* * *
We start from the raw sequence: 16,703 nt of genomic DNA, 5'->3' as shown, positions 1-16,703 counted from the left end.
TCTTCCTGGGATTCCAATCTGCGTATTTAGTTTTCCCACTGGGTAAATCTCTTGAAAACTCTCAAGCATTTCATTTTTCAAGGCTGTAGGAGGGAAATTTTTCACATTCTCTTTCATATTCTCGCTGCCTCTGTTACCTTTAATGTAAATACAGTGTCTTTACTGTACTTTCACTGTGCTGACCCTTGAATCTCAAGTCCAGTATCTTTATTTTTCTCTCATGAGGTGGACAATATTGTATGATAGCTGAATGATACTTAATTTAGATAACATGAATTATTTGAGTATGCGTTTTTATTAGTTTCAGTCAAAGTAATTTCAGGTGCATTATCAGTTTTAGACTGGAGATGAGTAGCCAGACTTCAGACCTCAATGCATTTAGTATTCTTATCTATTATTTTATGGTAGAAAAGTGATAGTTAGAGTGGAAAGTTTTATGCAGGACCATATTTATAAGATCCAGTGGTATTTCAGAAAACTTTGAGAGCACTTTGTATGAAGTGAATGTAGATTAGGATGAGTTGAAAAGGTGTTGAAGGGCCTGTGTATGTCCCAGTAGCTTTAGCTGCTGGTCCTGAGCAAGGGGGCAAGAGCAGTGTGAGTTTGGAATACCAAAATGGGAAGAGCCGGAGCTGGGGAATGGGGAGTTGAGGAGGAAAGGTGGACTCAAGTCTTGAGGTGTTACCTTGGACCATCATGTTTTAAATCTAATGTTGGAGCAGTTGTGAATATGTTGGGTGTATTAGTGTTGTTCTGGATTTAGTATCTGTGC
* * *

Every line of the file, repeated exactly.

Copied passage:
We start from the raw sequence: 16,703 nt of genomic DNA, 5'->3' as shown, positions 1-16,703 counted from the left end.
TCTTCCTGGGATTCCAATCTGCGTATTTAGTTTTCCCACTGGGTAAATCTCTTGAAAACTCTCAAGCATTTCATTTTTCAAGGCTGTAGGAGGGAAATTTTTCACATTCTCTTTCATATTCTCGCTGCCTCTGTTACCTTTAATGTAAATACAGTGTCTTTACTGTACTTTCACTGTGCTGACCCTTGAATCTCAAGTCCAGTATCTTTATTTTTCTCTCATGAGGTGGACAATATTGTATGATAGCTGAATGATACTTAATTTAGATAACATGAATTATTTGAGTATGCGTTTTTATTAGTTTCAGTCAAAGTAATTTCAGGTGCATTATCAGTTTTAGACTGGAGATGAGTAGCCAGACTTCAGACCTCAATGCATTTAGTATTCTTATCTATTATTTTATGGTAGAAAAGTGATAGTTAGAGTGGAAAGTTTTATGCAGGACCATATTTATAAGATCCAGTGGTATTTCAGAAAACTTTGAGAGCACTTTGTATGAAGTGAATGTAGATTAGGATGAGTTGAAAAGGTGTTGAAGGGCCTGTGTATGTCCCAGTAGCTTTAGCTGCTGGTCCTGAGCAAGGGGGCAAGAGCAGTGTGAGTTTGGAATACCAAAATGGGAAGAGCCGGAGCTGGGGAATGGGGAGTTGAGGAGGAAAGGTGGACTCAAGTCTTGAGGTGTTACCTTGGACCATCATGTTTTAAATCTAATGTTGGAGCAGTTGTGAATATGTTGGGTGTATTAGTGTTGTTCTGGATTTAGTATCTGTGC